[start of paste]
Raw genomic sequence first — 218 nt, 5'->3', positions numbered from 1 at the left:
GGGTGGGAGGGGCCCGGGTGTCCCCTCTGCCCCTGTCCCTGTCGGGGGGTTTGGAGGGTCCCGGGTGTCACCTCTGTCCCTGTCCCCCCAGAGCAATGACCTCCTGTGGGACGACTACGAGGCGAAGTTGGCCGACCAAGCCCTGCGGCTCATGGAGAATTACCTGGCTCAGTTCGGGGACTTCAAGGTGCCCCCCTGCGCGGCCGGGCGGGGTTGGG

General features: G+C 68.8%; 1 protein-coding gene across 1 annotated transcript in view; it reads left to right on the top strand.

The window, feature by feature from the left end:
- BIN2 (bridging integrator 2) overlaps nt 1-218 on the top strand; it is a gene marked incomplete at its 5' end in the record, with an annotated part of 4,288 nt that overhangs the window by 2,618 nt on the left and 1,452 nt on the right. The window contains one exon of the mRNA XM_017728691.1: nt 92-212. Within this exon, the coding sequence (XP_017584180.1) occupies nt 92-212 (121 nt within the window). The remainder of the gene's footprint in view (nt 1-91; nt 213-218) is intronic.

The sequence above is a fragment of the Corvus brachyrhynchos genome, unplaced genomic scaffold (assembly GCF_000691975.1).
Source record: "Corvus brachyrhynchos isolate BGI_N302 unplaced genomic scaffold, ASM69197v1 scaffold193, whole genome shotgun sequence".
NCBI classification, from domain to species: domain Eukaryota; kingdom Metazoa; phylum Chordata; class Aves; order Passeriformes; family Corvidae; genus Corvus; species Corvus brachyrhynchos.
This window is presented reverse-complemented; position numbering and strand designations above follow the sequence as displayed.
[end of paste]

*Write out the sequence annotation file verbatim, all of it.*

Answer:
Raw genomic sequence first — 218 nt, 5'->3', positions numbered from 1 at the left:
GGGTGGGAGGGGCCCGGGTGTCCCCTCTGCCCCTGTCCCTGTCGGGGGGTTTGGAGGGTCCCGGGTGTCACCTCTGTCCCTGTCCCCCCAGAGCAATGACCTCCTGTGGGACGACTACGAGGCGAAGTTGGCCGACCAAGCCCTGCGGCTCATGGAGAATTACCTGGCTCAGTTCGGGGACTTCAAGGTGCCCCCCTGCGCGGCCGGGCGGGGTTGGG

General features: G+C 68.8%; 1 protein-coding gene across 1 annotated transcript in view; it reads left to right on the top strand.

The window, feature by feature from the left end:
- BIN2 (bridging integrator 2) overlaps nt 1-218 on the top strand; it is a gene marked incomplete at its 5' end in the record, with an annotated part of 4,288 nt that overhangs the window by 2,618 nt on the left and 1,452 nt on the right. The window contains one exon of the mRNA XM_017728691.1: nt 92-212. Within this exon, the coding sequence (XP_017584180.1) occupies nt 92-212 (121 nt within the window). The remainder of the gene's footprint in view (nt 1-91; nt 213-218) is intronic.

The sequence above is a fragment of the Corvus brachyrhynchos genome, unplaced genomic scaffold (assembly GCF_000691975.1).
Source record: "Corvus brachyrhynchos isolate BGI_N302 unplaced genomic scaffold, ASM69197v1 scaffold193, whole genome shotgun sequence".
NCBI classification, from domain to species: domain Eukaryota; kingdom Metazoa; phylum Chordata; class Aves; order Passeriformes; family Corvidae; genus Corvus; species Corvus brachyrhynchos.
This window is presented reverse-complemented; position numbering and strand designations above follow the sequence as displayed.